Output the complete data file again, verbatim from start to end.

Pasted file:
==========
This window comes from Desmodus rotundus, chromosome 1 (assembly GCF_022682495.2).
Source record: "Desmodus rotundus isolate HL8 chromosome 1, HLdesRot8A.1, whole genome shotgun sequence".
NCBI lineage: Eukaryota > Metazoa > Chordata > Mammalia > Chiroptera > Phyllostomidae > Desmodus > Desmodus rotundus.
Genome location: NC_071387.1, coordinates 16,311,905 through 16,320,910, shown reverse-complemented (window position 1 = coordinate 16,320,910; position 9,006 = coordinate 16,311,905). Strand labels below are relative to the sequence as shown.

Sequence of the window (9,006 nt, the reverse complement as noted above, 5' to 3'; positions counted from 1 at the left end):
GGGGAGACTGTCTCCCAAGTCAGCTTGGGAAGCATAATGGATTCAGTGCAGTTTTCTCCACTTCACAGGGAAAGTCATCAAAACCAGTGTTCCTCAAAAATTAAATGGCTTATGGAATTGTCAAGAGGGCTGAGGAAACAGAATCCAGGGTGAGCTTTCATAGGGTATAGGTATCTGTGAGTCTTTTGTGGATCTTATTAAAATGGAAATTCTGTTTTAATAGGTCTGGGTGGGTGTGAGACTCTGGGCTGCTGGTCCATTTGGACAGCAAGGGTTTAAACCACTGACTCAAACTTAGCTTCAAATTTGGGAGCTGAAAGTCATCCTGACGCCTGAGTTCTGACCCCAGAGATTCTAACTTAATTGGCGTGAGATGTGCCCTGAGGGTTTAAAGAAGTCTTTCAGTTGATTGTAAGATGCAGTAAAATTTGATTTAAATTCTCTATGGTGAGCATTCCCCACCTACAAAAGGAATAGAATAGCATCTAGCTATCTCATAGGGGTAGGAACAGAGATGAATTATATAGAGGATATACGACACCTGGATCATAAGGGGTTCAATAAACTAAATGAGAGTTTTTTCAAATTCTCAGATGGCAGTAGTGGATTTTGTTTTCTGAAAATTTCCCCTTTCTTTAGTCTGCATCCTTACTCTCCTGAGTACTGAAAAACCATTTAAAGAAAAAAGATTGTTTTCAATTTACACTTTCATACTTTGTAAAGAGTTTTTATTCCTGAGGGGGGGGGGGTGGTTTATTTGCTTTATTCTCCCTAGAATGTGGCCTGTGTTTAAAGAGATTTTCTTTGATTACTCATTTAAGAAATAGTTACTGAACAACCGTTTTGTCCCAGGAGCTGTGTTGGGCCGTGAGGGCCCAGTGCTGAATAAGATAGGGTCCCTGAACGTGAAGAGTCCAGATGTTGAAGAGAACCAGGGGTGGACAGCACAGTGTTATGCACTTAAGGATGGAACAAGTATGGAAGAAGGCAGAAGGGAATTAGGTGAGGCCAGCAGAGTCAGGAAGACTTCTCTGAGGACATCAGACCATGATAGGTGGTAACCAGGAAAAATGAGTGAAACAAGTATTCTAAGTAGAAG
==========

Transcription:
This window comes from Desmodus rotundus, chromosome 1 (assembly GCF_022682495.2).
Source record: "Desmodus rotundus isolate HL8 chromosome 1, HLdesRot8A.1, whole genome shotgun sequence".
NCBI lineage: Eukaryota > Metazoa > Chordata > Mammalia > Chiroptera > Phyllostomidae > Desmodus > Desmodus rotundus.
Genome location: NC_071387.1, coordinates 16,311,905 through 16,320,910, shown reverse-complemented (window position 1 = coordinate 16,320,910; position 9,006 = coordinate 16,311,905). Strand labels below are relative to the sequence as shown.

Sequence of the window (9,006 nt, the reverse complement as noted above, 5' to 3'; positions counted from 1 at the left end):
GGGGAGACTGTCTCCCAAGTCAGCTTGGGAAGCATAATGGATTCAGTGCAGTTTTCTCCACTTCACAGGGAAAGTCATCAAAACCAGTGTTCCTCAAAAATTAAATGGCTTATGGAATTGTCAAGAGGGCTGAGGAAACAGAATCCAGGGTGAGCTTTCATAGGGTATAGGTATCTGTGAGTCTTTTGTGGATCTTATTAAAATGGAAATTCTGTTTTAATAGGTCTGGGTGGGTGTGAGACTCTGGGCTGCTGGTCCATTTGGACAGCAAGGGTTTAAACCACTGACTCAAACTTAGCTTCAAATTTGGGAGCTGAAAGTCATCCTGACGCCTGAGTTCTGACCCCAGAGATTCTAACTTAATTGGCGTGAGATGTGCCCTGAGGGTTTAAAGAAGTCTTTCAGTTGATTGTAAGATGCAGTAAAATTTGATTTAAATTCTCTATGGTGAGCATTCCCCACCTACAAAAGGAATAGAATAGCATCTAGCTATCTCATAGGGGTAGGAACAGAGATGAATTATATAGAGGATATACGACACCTGGATCATAAGGGGTTCAATAAACTAAATGAGAGTTTTTTCAAATTCTCAGATGGCAGTAGTGGATTTTGTTTTCTGAAAATTTCCCCTTTCTTTAGTCTGCATCCTTACTCTCCTGAGTACTGAAAAACCATTTAAAGAAAAAAGATTGTTTTCAATTTACACTTTCATACTTTGTAAAGAGTTTTTATTCCTGAGGGGGGGGGGGTGGTTTATTTGCTTTATTCTCCCTAGAATGTGGCCTGTGTTTAAAGAGATTTTCTTTGATTACTCATTTAAGAAATAGTTACTGAACAACCGTTTTGTCCCAGGAGCTGTGTTGGGCCGTGAGGGCCCAGTGCTGAATAAGATAGGGTCCCTGAACGTGAAGAGTCCAGATGTTGAAGAGAACCAGGGGTGGACAGCACAGTGTTATGCACTTAAGGATGGAACAAGTATGGAAGAAGGCAGAAGGGAATTAGGTGAGGCCAGCAGAGTCAGGAAGACTTCTCTGAGGACATCAGACCATGATAGGTGGTAACCAGGAAAAATGAGTGAAACAAGTATTCTAAGTAGAAG